Edited by William F. Shughart II, Laura Razzolini and Michael Reksulak
Chapter 15: Monetary policy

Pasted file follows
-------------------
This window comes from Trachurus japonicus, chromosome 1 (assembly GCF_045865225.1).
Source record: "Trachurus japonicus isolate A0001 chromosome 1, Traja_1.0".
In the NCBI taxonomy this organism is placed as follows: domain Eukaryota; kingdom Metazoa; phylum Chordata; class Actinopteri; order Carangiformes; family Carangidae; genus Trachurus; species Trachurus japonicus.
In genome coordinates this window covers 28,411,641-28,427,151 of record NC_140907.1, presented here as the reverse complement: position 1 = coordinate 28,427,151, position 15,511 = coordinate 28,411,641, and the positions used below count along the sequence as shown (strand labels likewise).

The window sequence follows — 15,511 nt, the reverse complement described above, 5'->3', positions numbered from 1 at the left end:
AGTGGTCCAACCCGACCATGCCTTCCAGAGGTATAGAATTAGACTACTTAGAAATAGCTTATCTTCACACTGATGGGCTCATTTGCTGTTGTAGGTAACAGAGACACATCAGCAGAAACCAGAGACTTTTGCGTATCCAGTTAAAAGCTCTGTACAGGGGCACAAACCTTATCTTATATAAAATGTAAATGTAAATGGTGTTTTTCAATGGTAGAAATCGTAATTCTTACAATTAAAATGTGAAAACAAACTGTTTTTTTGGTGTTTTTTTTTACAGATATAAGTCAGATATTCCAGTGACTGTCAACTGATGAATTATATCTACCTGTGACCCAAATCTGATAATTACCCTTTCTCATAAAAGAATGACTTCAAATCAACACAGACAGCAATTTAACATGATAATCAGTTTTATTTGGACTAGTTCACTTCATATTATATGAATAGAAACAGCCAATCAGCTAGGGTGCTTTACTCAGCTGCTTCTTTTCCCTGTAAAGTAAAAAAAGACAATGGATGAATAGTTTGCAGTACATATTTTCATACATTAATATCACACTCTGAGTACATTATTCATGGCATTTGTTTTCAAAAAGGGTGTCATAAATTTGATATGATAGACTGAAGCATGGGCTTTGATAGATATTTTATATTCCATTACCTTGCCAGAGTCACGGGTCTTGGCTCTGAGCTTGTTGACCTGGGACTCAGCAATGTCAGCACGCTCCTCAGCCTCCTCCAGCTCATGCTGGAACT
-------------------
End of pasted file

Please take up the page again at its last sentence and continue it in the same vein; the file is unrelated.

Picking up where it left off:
Monetary policy involves actions taken by central banks to affect the level of interest rates and the amounts of money and credit available in an economy. These actions are intended to promote national economic goals such as price stability and sustainable economic growth. Many central banks now operate with a considerable degree of policymaking independence, and many also have inflation targeting mandates. These monetary authorities must nevertheless be mindful of the political context in which they make their policy decisions. This chapter covers important aspects of the political environment that central banks often confront when formulating monetary policy, and addresses both how and why central banks occasionally respond to political pressures. Moreover, monetary policy decisions are often made by committees that hold regular meetings in which members vote on a one-dimensional issue (the degree of ease or tightness of monetary policy). The availability of data on the decisions of monetary policy committees and the preferences of the committee’s individual members provide excellent opportunities to study partisan loyalties and partisan ideologies at the level of individual committee members and the mechanisms by which these committees aggregate preferences to reach a policy decision. Because the analysis of committee decision-making is of independent interest in the field of public choice, this chapter concludes with a discussion of this intriguing branch of research on monetary policy.
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